Deaths punctuate the parties, urbane conversations and aesthetic thoughts. One of Jep’s first lovers dies and her husband is distraught, a friend’s son commits suicide and one of his recent lovers dies from a chronic disease. He responds ambiguously to all of them, showing emotion but also a studied intellectual coolness. He is takes a dignified lead at the boy’s funeral but then repeats the trite phrase to the bereaved mother that he had previously rehearsed with his lover. Jep’s novel writing has become his own intervention in making and breaking parties and orchestrating witty barbs. He has embraced a sort of post-modern relativism in which nothing really matters and we have to stoically accept our own mediocrity.
Throughout the movie the presence of the Catholic Church in Rome is felt. At the beginning through visual shots and then in the final segment we are introduced to a bizarre cardinal who is supposed to be a champion exorcist but who drones on at dinner parties about how to prepare different dishes. Alongside his worldliness the ascetic, spiritual side of the Church is shown in a Mother Teresa figure called la Santa (the holy one), who has done heroic missionary work in Africa but who is visiting Rome on a personal pilgrimage. Sorrentino critically shows two sides of Italian Catholicism. He also uses the nun in a crucial exchange. La Santa, who was a fan of his first book asks Jep why he never wrote another book and he says he was not able to find the la grande bellezza (great beauty) again and he was not prepared to settle for less. She responds by saying she survives by only eating roots …because roots are important in life. Perhaps great beauty cannot be found in the aimless emptiness of his milieu.
It is not just a film about the mood or zeitgeist of Italian cultural elites today but a moving examination of personal ageing. How we all have to confront getting old, coming to terms with what we have and have not achieved for ourselves and in front of our family and friends. A scene captures this in a masterly way when Jep walks around an exhibition of one of his friends’ sons. The father had taken a picture of his son every day until he was an adolescent. The artist son had continued to take each day a photo of himself. There is no dialogue but a slow, meditative take along the baroque walls with these thousands of photos, cutting back and forth to Toni Servillo’s expressive, subtle reaction as Jep. Certainly this aspect of the film hits home harder for those of us over a certain age.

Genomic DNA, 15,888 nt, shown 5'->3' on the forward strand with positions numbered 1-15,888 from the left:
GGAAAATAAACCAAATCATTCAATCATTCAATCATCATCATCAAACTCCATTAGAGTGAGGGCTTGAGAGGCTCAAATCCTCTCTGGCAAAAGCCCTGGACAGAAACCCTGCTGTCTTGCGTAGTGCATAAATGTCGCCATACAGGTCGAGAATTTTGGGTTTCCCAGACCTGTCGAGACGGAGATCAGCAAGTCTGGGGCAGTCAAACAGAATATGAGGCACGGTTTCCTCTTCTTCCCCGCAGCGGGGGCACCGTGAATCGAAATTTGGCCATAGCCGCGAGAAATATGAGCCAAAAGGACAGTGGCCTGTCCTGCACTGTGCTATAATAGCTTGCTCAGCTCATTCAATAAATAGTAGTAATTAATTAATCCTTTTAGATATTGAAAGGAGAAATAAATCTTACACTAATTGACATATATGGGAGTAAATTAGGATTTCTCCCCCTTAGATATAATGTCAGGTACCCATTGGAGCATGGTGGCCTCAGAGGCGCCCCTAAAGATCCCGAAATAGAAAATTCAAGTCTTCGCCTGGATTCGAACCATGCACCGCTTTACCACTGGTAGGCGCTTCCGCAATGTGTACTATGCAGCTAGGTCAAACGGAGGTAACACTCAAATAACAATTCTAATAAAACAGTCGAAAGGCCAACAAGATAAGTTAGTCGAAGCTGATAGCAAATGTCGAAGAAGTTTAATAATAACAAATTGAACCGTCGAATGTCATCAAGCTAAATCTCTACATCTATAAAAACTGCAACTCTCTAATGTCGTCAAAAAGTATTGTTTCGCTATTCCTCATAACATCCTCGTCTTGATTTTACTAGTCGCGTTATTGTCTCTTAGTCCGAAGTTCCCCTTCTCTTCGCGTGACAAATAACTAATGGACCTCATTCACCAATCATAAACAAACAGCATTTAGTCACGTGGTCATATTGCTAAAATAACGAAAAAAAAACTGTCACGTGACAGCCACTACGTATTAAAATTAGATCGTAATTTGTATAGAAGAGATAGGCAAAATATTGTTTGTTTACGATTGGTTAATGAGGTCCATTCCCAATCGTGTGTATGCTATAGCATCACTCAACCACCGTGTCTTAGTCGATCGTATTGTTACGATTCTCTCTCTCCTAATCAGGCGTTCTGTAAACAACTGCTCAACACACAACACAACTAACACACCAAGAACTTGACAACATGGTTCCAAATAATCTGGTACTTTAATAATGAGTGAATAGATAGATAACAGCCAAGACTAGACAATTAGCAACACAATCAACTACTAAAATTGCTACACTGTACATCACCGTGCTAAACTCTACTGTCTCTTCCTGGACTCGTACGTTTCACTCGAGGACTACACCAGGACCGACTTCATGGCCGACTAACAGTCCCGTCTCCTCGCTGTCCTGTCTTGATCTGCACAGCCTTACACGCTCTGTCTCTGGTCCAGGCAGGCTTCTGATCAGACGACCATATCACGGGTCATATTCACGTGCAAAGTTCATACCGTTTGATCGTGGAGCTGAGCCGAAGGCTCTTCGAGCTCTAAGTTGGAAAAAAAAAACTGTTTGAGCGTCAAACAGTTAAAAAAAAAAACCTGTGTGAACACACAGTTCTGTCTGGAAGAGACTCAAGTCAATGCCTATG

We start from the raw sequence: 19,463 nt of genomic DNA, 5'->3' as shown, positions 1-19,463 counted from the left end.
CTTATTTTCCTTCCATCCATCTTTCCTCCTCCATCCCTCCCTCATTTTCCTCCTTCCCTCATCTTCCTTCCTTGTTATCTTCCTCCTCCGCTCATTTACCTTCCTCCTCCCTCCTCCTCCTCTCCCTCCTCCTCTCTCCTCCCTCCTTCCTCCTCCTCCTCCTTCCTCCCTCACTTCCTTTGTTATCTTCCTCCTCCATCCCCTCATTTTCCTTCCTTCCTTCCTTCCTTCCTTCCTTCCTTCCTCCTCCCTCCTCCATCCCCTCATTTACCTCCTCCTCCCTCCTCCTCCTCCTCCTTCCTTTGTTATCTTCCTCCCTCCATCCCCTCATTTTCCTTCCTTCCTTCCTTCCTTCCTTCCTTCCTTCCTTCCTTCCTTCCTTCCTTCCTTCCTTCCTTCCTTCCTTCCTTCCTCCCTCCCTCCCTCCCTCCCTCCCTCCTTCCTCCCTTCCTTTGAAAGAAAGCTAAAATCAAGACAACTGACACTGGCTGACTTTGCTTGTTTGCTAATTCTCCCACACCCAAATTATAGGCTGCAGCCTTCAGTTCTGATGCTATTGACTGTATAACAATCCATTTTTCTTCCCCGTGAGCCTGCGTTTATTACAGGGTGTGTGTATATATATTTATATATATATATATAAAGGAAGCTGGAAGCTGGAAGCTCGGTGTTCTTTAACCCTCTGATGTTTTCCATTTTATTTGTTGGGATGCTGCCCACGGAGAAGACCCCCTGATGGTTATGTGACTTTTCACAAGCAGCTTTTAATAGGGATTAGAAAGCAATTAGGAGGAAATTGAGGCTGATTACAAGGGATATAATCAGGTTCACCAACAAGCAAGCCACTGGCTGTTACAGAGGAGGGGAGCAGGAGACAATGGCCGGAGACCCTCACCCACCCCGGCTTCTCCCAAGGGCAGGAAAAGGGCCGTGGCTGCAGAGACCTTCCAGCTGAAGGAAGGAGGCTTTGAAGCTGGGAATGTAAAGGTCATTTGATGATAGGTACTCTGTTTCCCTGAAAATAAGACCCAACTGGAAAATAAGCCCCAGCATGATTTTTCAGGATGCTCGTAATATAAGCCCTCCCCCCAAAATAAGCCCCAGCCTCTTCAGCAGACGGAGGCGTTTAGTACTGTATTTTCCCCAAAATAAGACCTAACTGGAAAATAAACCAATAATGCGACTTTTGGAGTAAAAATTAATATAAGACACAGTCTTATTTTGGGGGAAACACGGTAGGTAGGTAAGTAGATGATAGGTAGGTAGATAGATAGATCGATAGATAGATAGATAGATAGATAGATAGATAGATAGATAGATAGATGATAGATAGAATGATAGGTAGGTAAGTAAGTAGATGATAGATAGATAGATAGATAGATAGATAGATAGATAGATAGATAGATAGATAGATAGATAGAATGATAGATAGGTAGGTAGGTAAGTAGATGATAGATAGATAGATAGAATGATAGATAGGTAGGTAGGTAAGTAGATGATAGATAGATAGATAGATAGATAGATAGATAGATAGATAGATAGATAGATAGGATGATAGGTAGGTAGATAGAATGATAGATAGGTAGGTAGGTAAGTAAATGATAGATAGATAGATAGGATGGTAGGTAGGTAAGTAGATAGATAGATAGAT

We are never quite sure whether Sorrentino supports his anti-hero’s world-weary passivity and post-modern rejection of any grand explanatory narratives or whether he is sending him up too as somebody who has the money and class position to engage in metaphysical navel gazing, who has no real roots as La Santa suggests. Surely that is the strength of the film, it holds back from creating any certainty or one dimensional reading of its story. Great cinema keeps the door open for us to find our own meaning.
[Now showing in the Picturehouse Chain, Curzon cinemas and in Arts cinemas around the country. His earlier films Il Divo on Andreotti, A Family Friend and the Consequences of Love are well worth getting out on DVD or through the on demand networks.]